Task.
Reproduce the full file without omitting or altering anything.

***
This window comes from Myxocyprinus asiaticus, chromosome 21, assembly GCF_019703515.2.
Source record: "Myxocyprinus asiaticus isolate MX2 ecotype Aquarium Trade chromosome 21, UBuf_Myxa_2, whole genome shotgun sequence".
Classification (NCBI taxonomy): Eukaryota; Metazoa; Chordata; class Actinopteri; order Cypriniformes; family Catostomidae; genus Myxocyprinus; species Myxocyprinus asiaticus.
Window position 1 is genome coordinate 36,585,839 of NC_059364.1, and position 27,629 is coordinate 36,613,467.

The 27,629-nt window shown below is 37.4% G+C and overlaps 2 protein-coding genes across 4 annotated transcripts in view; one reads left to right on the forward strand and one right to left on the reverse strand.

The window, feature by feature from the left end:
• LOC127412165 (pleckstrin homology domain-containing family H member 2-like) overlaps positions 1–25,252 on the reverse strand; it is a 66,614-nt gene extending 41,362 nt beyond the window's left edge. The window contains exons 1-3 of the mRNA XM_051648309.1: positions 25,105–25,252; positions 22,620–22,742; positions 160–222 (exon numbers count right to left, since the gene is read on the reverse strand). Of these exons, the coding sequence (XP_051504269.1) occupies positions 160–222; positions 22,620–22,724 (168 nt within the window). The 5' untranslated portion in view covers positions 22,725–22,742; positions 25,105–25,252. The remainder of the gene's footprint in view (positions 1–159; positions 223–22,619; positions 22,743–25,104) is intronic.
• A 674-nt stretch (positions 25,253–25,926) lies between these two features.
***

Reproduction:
This window comes from Myxocyprinus asiaticus, chromosome 21, assembly GCF_019703515.2.
Source record: "Myxocyprinus asiaticus isolate MX2 ecotype Aquarium Trade chromosome 21, UBuf_Myxa_2, whole genome shotgun sequence".
Classification (NCBI taxonomy): Eukaryota; Metazoa; Chordata; class Actinopteri; order Cypriniformes; family Catostomidae; genus Myxocyprinus; species Myxocyprinus asiaticus.
Window position 1 is genome coordinate 36,585,839 of NC_059364.1, and position 27,629 is coordinate 36,613,467.

The 27,629-nt window shown below is 37.4% G+C and overlaps 2 protein-coding genes across 4 annotated transcripts in view; one reads left to right on the forward strand and one right to left on the reverse strand.

The window, feature by feature from the left end:
• LOC127412165 (pleckstrin homology domain-containing family H member 2-like) overlaps positions 1–25,252 on the reverse strand; it is a 66,614-nt gene extending 41,362 nt beyond the window's left edge. The window contains exons 1-3 of the mRNA XM_051648309.1: positions 25,105–25,252; positions 22,620–22,742; positions 160–222 (exon numbers count right to left, since the gene is read on the reverse strand). Of these exons, the coding sequence (XP_051504269.1) occupies positions 160–222; positions 22,620–22,724 (168 nt within the window). The 5' untranslated portion in view covers positions 22,725–22,742; positions 25,105–25,252. The remainder of the gene's footprint in view (positions 1–159; positions 223–22,619; positions 22,743–25,104) is intronic.
• A 674-nt stretch (positions 25,253–25,926) lies between these two features.